It’s easy to lose track of time when you are on an adventure. I’ve learned a lot about time and space since that first day, on what could’ve, and should have, been my last mission: the last day of my last war of my last life.
I had a lot of learning to do and, to be honest, that much hasn’t changed at all. After Messaline was finally changed and united, I just had to … well, run. I took a shuttle and ran through the stars. And I saw so many different things: different people, places, societies … I thought the Hath and the Humans were strange and diverse on their own, my fellow soldiers, my former enemies, but there is so much more.
It’s like the Source, that elemental ball of shifting and flowing energies back on Messaline released an entire universe before me. Expanding out and every outward I discovered new lives, saved worlds, revelled in my victories and learned from my failures.
Someone should have told me about the failures and the defeats. The machine that made me wasn’t much a teacher. If you failed during the War, you died. You died and the machine took your stored DNA and replaced you with someone else to fight and die: until victory or death. It seemed so sensible, so natural until I met my Dad.
Perhaps Dad and his Companions were my first real teachers. One of them named me, you know? Jenny. Out of the word “progenation.” I’ve learned since then that other species do not necessarily reproduce like we did back on Messaline, though I’ve heard rumours about others …
You see, I knew — even before Dad would speak to me, not having expected me or even knowing what to do with me — that I was different from the other soldiers. I could see eddies and whirls around me. My reflexes were faster. There were angles in which I could perceive and move that our basic programmed training could not have possibly covered. And I just did them naturally.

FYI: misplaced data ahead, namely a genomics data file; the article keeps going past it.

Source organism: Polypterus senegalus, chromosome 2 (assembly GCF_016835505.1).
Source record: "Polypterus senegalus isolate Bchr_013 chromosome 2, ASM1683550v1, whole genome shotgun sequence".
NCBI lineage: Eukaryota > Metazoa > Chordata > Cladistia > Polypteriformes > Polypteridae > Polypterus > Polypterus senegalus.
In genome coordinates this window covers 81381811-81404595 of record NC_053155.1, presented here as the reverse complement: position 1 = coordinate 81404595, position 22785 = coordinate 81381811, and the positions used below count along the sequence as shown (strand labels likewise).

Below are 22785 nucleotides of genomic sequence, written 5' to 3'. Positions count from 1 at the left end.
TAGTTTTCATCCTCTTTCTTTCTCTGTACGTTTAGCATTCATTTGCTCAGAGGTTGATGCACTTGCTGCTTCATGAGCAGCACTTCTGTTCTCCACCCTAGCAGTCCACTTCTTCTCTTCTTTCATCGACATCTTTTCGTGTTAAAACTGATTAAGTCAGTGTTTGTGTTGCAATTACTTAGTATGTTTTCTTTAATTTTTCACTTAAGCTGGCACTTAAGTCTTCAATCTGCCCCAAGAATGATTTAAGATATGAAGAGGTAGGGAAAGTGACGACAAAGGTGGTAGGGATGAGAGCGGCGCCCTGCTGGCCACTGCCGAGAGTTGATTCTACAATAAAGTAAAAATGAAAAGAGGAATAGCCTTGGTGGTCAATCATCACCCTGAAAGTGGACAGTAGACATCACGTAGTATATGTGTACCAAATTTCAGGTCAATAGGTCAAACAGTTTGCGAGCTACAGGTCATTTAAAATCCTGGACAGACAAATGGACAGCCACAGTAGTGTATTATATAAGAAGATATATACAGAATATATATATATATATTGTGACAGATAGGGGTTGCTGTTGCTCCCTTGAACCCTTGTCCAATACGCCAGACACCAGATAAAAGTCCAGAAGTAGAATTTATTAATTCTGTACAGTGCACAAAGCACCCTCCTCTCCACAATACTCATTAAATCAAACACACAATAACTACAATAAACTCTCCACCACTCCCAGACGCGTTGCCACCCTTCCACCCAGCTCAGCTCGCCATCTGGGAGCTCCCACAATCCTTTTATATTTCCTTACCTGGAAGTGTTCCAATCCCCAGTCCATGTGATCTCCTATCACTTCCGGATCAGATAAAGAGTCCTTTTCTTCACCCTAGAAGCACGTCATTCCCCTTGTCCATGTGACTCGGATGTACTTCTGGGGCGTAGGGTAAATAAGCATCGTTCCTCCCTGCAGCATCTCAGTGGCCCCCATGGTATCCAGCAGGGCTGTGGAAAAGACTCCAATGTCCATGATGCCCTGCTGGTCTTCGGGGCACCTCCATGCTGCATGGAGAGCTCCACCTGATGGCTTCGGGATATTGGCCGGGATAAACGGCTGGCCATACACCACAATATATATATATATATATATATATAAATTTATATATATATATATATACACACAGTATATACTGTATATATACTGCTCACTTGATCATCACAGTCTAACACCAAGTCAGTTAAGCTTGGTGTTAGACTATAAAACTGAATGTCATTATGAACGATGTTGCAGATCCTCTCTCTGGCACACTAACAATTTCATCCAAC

Of course, having some hearts to hearts talk with my Dad really cinched it for me. The point is: even before I left I knew I was different.
I think my new adventure began when I found a vortex manipulator. It was an old one. Dad must have been a boffin: a quaint British word from Earth referring to tinkering and invention. You see, I learned something new when I travelled there back in the Sixty-First Century.
When I fixed, and dare I say improved, on the manipulator I realized something that not even Dad’s words could convey. The universe was not an expanding diaphanous cloak of velvet and glittering lights. It is a series of dimensions refracting off of one another: like a gem with different facets but all one gem. And I could, somehow, see those angles on this one surface: knowing that each was different but all of it was unified. In this kaleidoscope of existence, everything is connected.
That was basic Time Lord philosophy, but I don’t think I would have understood it from an Academy. This came later: a lot later or whatever constitutes itself as later when you are even a basic time traveler.
It was this basic understanding of time and my failure to protect so many lives that made me realize something. It’d been fun until it got serious, but I knew then that I couldn’t be alone.
And I did my best not to be alone. I looked for Dad, but I never found him. Sometimes I’d come at the tail end of his passing, or meet some people that knew him. As a soldier, because you never forget your basic training as a soldier, I didn’t inquire too closely as I knew from our brief time together that he had enemies. I wanted to help him. I remember how lonely he looked and how happy he’d been when I made the decision not to kill.